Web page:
All About Converting Annuity Payments to a Lump Sum
And Vice Versa
Insurance settlements and lottery payouts can be taken as either annuities or lump sums. An annuity is an agreement wherein the payee receives a fixed amount every year for a certain number of years. Put another way, an annuity is a payment plan in which a large sum of money is distributed in smaller increments over a period of several years. When a person wins the lottery, or a victim wins a huge settlement from the insurance company, he has a choice between taking the money in a single large amount, or receiving payments on a yearly basis.
As it turns out, the sum of the yearly annuity payments is larger than the lump sum value. Thus, there is a trade off between getting your money all at once, or taking it in smaller increments. If you want to convert an annuity value to a lump sum, or a lump sum to an annuity, you can calculate the conversions with the formulas below.
You can also use our online structured settlement calculator. You will need to know the annual interest rate of the annuity as well as the number of years. Just click the radio button that corresponds to the conversion you want to make. The red entries are for converting a lump sum to an annuity, and the blue entries are for converting an annuity to a lump sum.
Lump Sum to AnnuityYou will need to know the values of three variables for this calculation: the amount of the lump sum L, the number of years N, and the annual interest rate R expressed as a decimal.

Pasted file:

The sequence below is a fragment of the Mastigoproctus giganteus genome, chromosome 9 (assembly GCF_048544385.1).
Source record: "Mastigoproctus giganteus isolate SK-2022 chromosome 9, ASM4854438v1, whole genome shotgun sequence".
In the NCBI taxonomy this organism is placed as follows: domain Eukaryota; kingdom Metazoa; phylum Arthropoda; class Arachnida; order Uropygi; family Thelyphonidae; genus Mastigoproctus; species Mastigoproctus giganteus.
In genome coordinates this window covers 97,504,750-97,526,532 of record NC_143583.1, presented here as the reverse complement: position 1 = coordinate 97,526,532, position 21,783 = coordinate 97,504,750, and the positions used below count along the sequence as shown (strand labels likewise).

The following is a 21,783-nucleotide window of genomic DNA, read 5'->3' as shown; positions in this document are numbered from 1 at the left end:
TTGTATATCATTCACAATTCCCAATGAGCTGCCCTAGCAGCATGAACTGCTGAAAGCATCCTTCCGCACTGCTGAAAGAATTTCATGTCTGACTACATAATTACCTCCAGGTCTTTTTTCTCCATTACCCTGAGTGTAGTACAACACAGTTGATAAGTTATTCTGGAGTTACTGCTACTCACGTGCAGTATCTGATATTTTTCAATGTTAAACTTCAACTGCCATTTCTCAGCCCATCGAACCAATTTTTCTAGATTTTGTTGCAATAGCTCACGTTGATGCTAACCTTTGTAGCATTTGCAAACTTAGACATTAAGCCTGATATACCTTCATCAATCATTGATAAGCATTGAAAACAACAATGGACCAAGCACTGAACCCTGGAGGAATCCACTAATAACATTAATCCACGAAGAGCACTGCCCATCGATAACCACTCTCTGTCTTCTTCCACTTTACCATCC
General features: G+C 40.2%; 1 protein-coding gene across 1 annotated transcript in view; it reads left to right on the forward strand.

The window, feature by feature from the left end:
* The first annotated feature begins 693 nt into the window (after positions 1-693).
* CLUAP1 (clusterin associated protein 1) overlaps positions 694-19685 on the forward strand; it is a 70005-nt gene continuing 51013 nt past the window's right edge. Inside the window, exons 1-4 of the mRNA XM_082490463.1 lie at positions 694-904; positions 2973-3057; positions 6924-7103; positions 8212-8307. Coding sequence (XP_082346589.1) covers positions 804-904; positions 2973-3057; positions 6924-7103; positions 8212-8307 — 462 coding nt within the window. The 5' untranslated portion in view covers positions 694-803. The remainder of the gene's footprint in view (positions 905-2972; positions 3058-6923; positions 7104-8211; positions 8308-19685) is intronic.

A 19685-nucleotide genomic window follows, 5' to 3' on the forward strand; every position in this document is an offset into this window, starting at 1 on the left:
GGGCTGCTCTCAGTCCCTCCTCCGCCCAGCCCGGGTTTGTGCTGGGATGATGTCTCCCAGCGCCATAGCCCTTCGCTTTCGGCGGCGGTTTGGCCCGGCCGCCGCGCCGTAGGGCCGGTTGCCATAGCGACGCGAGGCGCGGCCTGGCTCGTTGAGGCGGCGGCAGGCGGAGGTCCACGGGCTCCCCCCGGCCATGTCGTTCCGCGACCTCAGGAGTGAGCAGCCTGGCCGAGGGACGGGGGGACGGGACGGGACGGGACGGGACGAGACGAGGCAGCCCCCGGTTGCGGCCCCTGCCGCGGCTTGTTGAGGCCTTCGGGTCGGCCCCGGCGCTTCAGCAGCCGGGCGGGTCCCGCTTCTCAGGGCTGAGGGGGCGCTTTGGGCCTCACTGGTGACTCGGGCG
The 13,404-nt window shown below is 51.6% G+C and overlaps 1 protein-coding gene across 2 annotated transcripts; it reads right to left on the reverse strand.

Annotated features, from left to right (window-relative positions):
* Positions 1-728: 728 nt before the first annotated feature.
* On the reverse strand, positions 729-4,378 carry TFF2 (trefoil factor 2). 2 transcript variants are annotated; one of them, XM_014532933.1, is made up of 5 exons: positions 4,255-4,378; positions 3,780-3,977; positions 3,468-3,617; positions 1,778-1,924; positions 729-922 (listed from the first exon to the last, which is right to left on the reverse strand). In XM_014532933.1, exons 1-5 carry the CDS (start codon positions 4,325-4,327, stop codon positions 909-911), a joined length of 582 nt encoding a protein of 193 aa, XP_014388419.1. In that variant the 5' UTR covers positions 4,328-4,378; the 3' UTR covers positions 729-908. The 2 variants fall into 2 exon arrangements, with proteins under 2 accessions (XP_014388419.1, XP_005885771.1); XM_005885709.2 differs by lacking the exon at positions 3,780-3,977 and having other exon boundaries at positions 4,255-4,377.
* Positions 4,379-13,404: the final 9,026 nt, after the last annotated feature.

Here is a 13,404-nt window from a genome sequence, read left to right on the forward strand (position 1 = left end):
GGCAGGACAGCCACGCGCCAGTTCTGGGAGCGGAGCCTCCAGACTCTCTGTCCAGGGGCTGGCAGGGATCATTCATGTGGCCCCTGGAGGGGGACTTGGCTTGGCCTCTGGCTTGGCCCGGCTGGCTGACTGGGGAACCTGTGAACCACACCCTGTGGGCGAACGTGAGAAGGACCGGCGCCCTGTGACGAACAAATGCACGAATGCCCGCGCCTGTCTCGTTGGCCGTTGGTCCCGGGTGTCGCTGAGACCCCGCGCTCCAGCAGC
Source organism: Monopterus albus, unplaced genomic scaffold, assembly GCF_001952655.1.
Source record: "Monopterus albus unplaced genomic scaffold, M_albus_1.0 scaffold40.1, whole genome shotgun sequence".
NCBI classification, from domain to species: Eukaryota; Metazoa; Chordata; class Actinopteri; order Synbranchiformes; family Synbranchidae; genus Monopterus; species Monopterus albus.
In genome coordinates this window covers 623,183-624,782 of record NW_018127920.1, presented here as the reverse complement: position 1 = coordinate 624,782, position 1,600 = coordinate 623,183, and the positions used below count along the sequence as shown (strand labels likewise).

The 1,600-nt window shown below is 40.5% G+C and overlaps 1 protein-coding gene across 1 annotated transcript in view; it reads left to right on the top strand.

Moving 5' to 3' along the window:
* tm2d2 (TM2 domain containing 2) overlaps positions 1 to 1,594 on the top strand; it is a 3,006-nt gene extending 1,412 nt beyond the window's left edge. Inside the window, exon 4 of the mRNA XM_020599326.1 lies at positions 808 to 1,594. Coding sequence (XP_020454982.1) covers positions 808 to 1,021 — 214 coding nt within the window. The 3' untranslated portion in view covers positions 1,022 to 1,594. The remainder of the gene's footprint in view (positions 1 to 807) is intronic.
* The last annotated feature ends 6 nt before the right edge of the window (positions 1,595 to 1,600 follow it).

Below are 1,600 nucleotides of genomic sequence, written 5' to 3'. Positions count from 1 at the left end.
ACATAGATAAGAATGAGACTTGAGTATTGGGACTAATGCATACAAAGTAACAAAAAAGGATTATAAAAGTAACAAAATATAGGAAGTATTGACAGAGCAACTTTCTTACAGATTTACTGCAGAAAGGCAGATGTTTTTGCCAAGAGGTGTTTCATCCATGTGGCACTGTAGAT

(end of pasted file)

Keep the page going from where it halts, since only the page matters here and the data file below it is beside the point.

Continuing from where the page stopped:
The yearly annuity payments A are then given by the equation
A = [ LR(1+R)N ]/[ (1+R)N - 1 ].
For example, suppose a lump sum is valued at $1,000,000. If it is taken as an annuity for 40 years at an annual rate of 3%, then L = 1000000, N = 40, and R = 0.03. The value of A is
[ (1000000)(0.03)(1.03)40 ]/[ (1.03)40 - 1 ]
Thus, the yearly payments are $43,262.
Annuity to Lump SumFor this conversion, you must know the annuity value A, the number of years N, and the annual interest rate R expressed as a decimal.
The equivalent lump sum payment L is given by the formula
L = A[ (1+R)N - 1 ]/[ R(1+R)N ].
For instance, suppose you will receive $40,000 each year for the next 23 years. If the interest rate is 3.5% annually, then A = 40000, N = 23, and R = 0.035. The lump sum equivalent L is
(40000)[ (1.035)23 - 1 ]/[ (0.035)(1.035)23 ]
In this case, the annuities can be consolidated into one immediate payment of $624,814.
Should I Choose a One-Time Cash Settlement, or an Annuity?The answer to this question depends on many factors, including your current financial situation, your debts, your tax burden, the interest rate, the size of the settlement or jackpot, and whether you must share the money with others. When the applied interest rate is high, annuities are a good option, especially if the interest rate is higher than the rate of return on your other savings and investments.
If you have many debts to pay off, or the settlement is small, it may be better to take the money in one large payment, rather than wait for small payments every year. The elderly may also have reasons to take a one-time payment.
Ultimately, it comes down to personal preference and how much tax you will owe. You should talk to an accountant or tax attorney to see how much the IRS will take.
© Had2Know 2010